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274 posts

Ultimate Geek


#82237 25-Apr-2011 22:50
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Hi all.

I'm putting together a web server to test web sites on and i will use linux.
i will be running Apache + MySQL and PHP + FTP server and may at a later date run a email server.

the question i have is what O.S.?


the box i will be using is a older one, AMD 64Bit @ 2.2HGz and 8GB Ram with a 500GB HDD.

thanks all.

In any moment of decision, the best thing you can do is the right thing, the next best thing is the wrong thing, and the worst thing you can do is nothing.

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871 posts

Ultimate Geek


  #462297 25-Apr-2011 23:19
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Ubuntu would probably be a good choice if you're new to Linux

384 posts

Ultimate Geek

  #462298 25-Apr-2011 23:26
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Either of those 4, it doesn't matter.

Support a locally made Linux based Operating System, try Linux Lite.
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9641 posts

Uber Geek

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  #462314 26-Apr-2011 01:29
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I would recommend either using Debian or Ubuntu. Debian is a good choice if it's just going to be a headless server (aka, no screen hooked up to it, just using remote access like ssh or vnc to access it) - If you want a simple setup I would also recommend running a LLMP server (Lighttpd, Linux, Mysql, Php) which has much the same features as Apache without wasting the resources Apache can sometimes do.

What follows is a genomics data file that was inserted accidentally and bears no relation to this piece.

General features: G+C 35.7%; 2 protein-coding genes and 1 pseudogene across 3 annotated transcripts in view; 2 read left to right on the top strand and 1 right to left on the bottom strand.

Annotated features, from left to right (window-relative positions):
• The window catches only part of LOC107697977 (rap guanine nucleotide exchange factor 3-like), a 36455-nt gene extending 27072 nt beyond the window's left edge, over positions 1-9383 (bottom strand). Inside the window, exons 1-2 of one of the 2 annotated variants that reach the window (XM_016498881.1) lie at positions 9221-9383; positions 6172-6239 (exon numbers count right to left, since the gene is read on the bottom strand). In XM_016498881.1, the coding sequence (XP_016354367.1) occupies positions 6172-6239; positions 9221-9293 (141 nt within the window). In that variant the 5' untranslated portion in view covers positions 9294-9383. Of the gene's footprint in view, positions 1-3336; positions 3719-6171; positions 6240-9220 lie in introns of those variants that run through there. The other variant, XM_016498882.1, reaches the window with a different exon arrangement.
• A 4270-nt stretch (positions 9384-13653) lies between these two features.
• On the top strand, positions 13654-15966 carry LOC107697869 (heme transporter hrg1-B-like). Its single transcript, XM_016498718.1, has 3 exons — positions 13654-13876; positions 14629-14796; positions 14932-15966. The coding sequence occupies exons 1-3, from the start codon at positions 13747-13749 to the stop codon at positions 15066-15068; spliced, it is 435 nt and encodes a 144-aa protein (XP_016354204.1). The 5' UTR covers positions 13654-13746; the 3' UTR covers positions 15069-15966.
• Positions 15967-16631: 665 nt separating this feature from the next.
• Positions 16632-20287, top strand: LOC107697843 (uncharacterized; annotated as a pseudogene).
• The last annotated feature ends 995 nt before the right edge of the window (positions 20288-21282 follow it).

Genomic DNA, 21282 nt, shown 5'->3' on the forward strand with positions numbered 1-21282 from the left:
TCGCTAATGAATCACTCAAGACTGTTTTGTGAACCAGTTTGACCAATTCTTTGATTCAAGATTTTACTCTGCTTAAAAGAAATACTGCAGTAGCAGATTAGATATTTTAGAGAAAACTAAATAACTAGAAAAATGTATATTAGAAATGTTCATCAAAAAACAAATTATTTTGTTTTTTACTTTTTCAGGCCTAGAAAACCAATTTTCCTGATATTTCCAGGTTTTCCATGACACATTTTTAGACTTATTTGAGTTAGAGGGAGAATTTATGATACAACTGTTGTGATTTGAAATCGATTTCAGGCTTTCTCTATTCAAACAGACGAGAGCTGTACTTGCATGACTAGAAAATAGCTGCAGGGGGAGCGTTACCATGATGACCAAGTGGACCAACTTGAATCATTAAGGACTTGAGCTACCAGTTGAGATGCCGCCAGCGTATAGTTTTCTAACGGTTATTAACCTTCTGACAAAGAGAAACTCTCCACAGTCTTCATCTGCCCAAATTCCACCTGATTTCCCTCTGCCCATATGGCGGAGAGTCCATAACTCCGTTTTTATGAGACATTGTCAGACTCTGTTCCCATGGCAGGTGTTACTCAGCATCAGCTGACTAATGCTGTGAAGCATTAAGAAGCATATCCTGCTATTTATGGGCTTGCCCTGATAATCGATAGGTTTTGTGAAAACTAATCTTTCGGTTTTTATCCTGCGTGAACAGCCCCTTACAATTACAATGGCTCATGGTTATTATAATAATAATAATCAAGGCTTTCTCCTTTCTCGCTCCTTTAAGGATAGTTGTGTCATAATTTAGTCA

I do manage a few servers myself, all LLMP servers, all hosting quite a few sites each with Debian and never had any problems. Give it a shot :)

Btw, Valtam - I would find the other 3 for a new user is not quite wise ;)

186 posts

Master Geek

  #462362 26-Apr-2011 09:49
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If you chose the Ubuntu server edition then you will be perfectly well suited for a headless deployment as well. Debian takes a very conservative approach and so the software packages you get by default are sometimes a little older. Ubuntu is based on Debian, so you have the same nice package management options, but the packages are often a bit more recent.

Ubuntu is nice, because there are so many tutorials and how-to's available online. Also, many VPS hosters (Slicehost, Linode, etc.) offer Ubuntu images.

700 posts

Ultimate Geek

  #462390 26-Apr-2011 10:52
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Debian or CentOS. The more up to date packages in Ubuntu vs Debian are great if you want the latest browser and multimedia player on your desktop/laptop, but in a server there is little advantage in having the latest set of bugs. :)

You can have more up to date packages in Debian too, but you have to select the "testing" or "unstable" branch, which you might not want on a server.

Of the other options, Fedora is rpm based like CentOS, but more desktop/laptop orientated than CentOS. Redhat is good for big organisations that want a support contract.

856 posts

Ultimate Geek

  #462422 26-Apr-2011 12:31
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Really depends on what you want, if you need a support contract and you have the money, then there really isn't much going past Red Hat Enterprise Linux (ala RHEL - note it's not "RedHat/Red Hat" anymore, people will immediately think you are using RHL9/etc ;)), the support guys that you would be likely dealing with are based in Brisbane and are really a great bunch of people!

If you don't need support, then any of Debian/Ubuntu/CentOS.

A note about CentOS though, CentOS is a complete rebuild of everything Red Hat releases as part of Red Hat Enterprise Linux, they take the source packages that Red Hat release, take out any trademarked material (such as the Red Hat logo/branding), rebuild it, and release it, if security is a big thing, then watch out, the delay in getting important security updates out, could backfire.  I'm particularly citing the bit of a wait for CentOS 5.6 & related updates to come out.